The wallpaper effect: the contact hypothesis fails for minority group members who live in areas with a high proportion of majority group members

Barlow, Fiona Kate, Hornsey, Matthew J., Thai, Michael, Sengupta, Nikhil K. and Sibley, Chris G. (2013) The wallpaper effect: the contact hypothesis fails for minority group members who live in areas with a high proportion of majority group members. PloS One, 8 12: . doi:10.1371/journal.pone.0082228


Author Barlow, Fiona Kate
Hornsey, Matthew J.
Thai, Michael
Sengupta, Nikhil K.
Sibley, Chris G.
Title The wallpaper effect: the contact hypothesis fails for minority group members who live in areas with a high proportion of majority group members
Journal name PloS One   Check publisher's open access policy
ISSN 1932-6203
Publication date 2013-12-11
Year available 2013
Sub-type Article (original research)
DOI 10.1371/journal.pone.0082228
Open Access Status DOI
Volume 8
Issue 12
Total pages 8
Place of publication San Francisco, United States
Publisher Public Library of Science
Language eng
Formatted abstract
We aim to provide one explanation for why the link between contact and prejudice is consistently less strong for minority group members than it is for majority group members. Specifically, we propose a “wallpaper effect” such that contact works to increase minority group members' positivity towards majority groups when they live in areas densely populated with other minority group members. Conversely, we suggest that when minority group members live in neighborhoods patterned with majority group faces (as is so often the case), contact will be less transformative. We test this assumption using a large sample of both New Zealander minority (Māori; N = 925) and majority (European; N = 3805) group members. In line with predictions, Māori who lived in minority dense neighborhoods showed the traditional association between contact and increased warmth towards New Zealander Europeans. This relationship, however, was weak or non-existent when they lived in primarily European neighborhoods. Contact effects in majority group members were unaffected by neighborhood composition. The interaction held when controlling for, and was not explained by: gender, income, experiences of harm, cognitions of race-based rejection, or realistic threat. We provide the first evidence to suggest that when it comes to minority group members' intergroup attitudes, contact with majority group members may be a relatively ineffective predictor unless the “wallpaper” of their lives is minority-dense.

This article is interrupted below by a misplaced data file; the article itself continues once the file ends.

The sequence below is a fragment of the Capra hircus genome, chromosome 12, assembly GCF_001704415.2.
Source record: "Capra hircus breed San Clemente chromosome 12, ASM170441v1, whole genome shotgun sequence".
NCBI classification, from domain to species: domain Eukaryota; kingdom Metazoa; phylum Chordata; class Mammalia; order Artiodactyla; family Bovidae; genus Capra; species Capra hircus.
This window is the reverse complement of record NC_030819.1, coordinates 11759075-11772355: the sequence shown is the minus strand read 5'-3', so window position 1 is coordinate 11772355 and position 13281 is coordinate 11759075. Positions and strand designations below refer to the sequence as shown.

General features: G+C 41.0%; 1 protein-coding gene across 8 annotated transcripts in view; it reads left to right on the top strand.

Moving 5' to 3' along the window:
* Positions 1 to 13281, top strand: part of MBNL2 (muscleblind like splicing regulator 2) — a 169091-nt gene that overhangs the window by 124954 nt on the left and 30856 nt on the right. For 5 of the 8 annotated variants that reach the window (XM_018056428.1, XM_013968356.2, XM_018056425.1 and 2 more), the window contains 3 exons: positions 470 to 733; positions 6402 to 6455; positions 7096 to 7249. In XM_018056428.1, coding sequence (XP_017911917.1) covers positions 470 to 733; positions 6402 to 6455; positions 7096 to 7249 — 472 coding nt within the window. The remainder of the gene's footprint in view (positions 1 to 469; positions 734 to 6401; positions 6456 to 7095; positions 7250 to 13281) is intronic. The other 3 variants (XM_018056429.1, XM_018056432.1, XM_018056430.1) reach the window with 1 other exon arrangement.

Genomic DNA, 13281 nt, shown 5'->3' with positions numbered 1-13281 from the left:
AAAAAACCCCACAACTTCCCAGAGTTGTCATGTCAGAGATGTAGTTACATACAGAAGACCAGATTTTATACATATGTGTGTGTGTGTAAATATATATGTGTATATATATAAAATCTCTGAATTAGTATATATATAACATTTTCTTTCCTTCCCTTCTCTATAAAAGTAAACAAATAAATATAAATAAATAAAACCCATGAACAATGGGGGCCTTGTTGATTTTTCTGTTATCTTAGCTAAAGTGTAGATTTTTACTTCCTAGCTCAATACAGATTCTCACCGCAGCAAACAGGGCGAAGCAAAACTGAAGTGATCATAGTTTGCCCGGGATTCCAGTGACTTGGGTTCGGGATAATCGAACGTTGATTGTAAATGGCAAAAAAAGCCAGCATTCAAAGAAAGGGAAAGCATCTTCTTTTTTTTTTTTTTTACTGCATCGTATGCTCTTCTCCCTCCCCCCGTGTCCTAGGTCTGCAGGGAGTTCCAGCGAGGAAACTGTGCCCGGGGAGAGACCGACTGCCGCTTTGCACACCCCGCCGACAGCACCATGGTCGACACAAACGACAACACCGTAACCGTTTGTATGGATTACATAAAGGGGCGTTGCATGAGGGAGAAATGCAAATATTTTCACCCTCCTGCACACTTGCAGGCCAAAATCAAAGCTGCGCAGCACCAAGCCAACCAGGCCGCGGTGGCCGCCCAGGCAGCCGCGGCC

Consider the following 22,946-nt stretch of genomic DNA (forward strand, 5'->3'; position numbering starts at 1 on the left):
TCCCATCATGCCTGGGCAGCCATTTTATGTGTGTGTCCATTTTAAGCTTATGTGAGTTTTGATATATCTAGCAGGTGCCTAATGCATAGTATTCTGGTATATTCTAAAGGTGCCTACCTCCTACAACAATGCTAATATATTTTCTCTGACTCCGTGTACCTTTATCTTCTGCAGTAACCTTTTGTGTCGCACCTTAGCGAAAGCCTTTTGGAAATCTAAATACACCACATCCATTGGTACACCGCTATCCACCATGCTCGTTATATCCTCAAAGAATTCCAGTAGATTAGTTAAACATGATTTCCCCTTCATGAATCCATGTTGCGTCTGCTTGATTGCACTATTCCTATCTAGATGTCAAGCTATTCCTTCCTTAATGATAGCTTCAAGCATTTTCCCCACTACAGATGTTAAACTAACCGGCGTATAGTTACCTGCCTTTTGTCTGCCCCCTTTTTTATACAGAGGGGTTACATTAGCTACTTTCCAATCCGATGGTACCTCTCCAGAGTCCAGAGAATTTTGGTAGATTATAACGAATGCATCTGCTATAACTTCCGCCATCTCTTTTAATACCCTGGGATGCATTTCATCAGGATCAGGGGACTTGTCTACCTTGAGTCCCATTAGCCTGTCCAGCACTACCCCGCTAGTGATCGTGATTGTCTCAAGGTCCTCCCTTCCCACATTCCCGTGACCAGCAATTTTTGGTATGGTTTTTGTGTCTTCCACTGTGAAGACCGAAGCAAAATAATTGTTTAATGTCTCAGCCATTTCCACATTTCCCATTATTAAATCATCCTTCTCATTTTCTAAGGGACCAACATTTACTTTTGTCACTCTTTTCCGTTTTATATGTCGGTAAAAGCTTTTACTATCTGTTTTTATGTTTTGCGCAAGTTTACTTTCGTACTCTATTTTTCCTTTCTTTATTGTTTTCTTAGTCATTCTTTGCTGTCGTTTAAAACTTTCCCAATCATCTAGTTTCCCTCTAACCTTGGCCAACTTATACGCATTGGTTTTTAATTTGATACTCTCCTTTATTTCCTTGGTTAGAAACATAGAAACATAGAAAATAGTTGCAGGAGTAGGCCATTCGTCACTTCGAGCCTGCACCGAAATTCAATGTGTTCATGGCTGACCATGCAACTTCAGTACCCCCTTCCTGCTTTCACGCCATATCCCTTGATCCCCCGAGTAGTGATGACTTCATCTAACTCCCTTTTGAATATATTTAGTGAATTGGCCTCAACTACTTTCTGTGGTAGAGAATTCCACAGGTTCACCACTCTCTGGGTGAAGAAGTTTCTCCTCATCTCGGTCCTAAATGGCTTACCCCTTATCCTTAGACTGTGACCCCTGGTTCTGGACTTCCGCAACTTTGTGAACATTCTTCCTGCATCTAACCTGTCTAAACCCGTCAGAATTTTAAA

Keyword Cross-group friendships
Intergroup contact
Racial discrimination
Interracial Contact
Q-Index Code C1
Q-Index Status Confirmed Code
Institutional Status UQ
Additional Notes Article # e82228

Document type: Journal Article
Sub-type: Article (original research)
Collections: Official 2014 Collection
School of Psychology Publications
 
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